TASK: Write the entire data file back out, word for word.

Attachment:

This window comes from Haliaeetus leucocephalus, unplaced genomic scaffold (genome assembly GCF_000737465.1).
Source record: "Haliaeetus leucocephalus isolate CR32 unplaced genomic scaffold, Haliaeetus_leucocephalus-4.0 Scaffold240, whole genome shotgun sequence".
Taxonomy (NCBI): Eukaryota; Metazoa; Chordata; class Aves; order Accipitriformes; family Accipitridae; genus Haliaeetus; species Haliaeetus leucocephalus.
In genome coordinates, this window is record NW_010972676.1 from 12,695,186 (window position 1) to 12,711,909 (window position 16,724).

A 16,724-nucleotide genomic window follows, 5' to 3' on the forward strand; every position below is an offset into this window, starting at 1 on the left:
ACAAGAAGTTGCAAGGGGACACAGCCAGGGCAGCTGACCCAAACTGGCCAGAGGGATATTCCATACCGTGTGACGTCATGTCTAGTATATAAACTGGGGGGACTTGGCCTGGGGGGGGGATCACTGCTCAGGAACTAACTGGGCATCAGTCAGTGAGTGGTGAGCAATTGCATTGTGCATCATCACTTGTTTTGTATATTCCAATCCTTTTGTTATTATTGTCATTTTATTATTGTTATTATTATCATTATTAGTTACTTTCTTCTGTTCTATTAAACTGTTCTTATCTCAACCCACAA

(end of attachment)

This window comes from Haliaeetus leucocephalus, unplaced genomic scaffold (genome assembly GCF_000737465.1).
Source record: "Haliaeetus leucocephalus isolate CR32 unplaced genomic scaffold, Haliaeetus_leucocephalus-4.0 Scaffold240, whole genome shotgun sequence".
Taxonomy (NCBI): Eukaryota; Metazoa; Chordata; class Aves; order Accipitriformes; family Accipitridae; genus Haliaeetus; species Haliaeetus leucocephalus.
In genome coordinates, this window is record NW_010972676.1 from 12,695,186 (window position 1) to 12,711,909 (window position 16,724).

A 16,724-nucleotide genomic window follows, 5' to 3' on the forward strand; every position below is an offset into this window, starting at 1 on the left:
ACAAGAAGTTGCAAGGGGACACAGCCAGGGCAGCTGACCCAAACTGGCCAGAGGGATATTCCATACCGTGTGACGTCATGTCTAGTATATAAACTGGGGGGACTTGGCCTGGGGGGGGGATCACTGCTCAGGAACTAACTGGGCATCAGTCAGTGAGTGGTGAGCAATTGCATTGTGCATCATCACTTGTTTTGTATATTCCAATCCTTTTGTTATTATTGTCATTTTATTATTGTTATTATTATCATTATTAGTTACTTTCTTCTGTTCTATTAAACTGTTCTTATCTCAACCCACAA